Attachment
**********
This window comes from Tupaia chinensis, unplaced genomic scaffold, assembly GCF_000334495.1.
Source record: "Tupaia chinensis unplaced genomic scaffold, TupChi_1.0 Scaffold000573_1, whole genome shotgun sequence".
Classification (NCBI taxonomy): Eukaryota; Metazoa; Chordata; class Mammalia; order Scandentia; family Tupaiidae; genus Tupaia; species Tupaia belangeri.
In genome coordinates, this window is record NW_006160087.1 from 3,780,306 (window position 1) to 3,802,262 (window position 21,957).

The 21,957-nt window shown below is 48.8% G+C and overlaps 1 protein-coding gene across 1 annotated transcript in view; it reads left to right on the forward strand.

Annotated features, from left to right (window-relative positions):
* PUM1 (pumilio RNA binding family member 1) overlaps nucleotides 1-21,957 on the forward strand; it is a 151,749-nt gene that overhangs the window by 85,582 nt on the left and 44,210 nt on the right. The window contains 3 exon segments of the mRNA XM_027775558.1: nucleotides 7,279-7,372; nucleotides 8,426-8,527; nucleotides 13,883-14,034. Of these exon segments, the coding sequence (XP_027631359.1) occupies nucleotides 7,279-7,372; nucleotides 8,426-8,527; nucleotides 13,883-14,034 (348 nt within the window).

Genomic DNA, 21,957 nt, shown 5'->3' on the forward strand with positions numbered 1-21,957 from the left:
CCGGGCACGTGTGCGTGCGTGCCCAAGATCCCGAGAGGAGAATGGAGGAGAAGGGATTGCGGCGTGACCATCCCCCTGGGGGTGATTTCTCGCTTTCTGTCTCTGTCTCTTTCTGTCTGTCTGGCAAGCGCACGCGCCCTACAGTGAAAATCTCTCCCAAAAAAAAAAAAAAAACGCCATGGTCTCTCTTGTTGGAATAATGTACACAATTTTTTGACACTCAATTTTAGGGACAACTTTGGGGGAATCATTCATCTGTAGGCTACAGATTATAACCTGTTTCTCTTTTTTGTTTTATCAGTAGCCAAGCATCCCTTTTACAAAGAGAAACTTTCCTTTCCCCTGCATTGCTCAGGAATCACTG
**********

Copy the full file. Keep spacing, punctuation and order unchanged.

This window comes from Tupaia chinensis, unplaced genomic scaffold, assembly GCF_000334495.1.
Source record: "Tupaia chinensis unplaced genomic scaffold, TupChi_1.0 Scaffold000573_1, whole genome shotgun sequence".
Classification (NCBI taxonomy): Eukaryota; Metazoa; Chordata; class Mammalia; order Scandentia; family Tupaiidae; genus Tupaia; species Tupaia belangeri.
In genome coordinates, this window is record NW_006160087.1 from 3,780,306 (window position 1) to 3,802,262 (window position 21,957).

The 21,957-nt window shown below is 48.8% G+C and overlaps 1 protein-coding gene across 1 annotated transcript in view; it reads left to right on the forward strand.

Annotated features, from left to right (window-relative positions):
* PUM1 (pumilio RNA binding family member 1) overlaps nucleotides 1-21,957 on the forward strand; it is a 151,749-nt gene that overhangs the window by 85,582 nt on the left and 44,210 nt on the right. The window contains 3 exon segments of the mRNA XM_027775558.1: nucleotides 7,279-7,372; nucleotides 8,426-8,527; nucleotides 13,883-14,034. Of these exon segments, the coding sequence (XP_027631359.1) occupies nucleotides 7,279-7,372; nucleotides 8,426-8,527; nucleotides 13,883-14,034 (348 nt within the window).

Genomic DNA, 21,957 nt, shown 5'->3' on the forward strand with positions numbered 1-21,957 from the left:
CCGGGCACGTGTGCGTGCGTGCCCAAGATCCCGAGAGGAGAATGGAGGAGAAGGGATTGCGGCGTGACCATCCCCCTGGGGGTGATTTCTCGCTTTCTGTCTCTGTCTCTTTCTGTCTGTCTGGCAAGCGCACGCGCCCTACAGTGAAAATCTCTCCCAAAAAAAAAAAAAAAACGCCATGGTCTCTCTTGTTGGAATAATGTACACAATTTTTTGACACTCAATTTTAGGGACAACTTTGGGGGAATCATTCATCTGTAGGCTACAGATTATAACCTGTTTCTCTTTTTTGTTTTATCAGTAGCCAAGCATCCCTTTTACAAAGAGAAACTTTCCTTTCCCCTGCATTGCTCAGGAATCACTG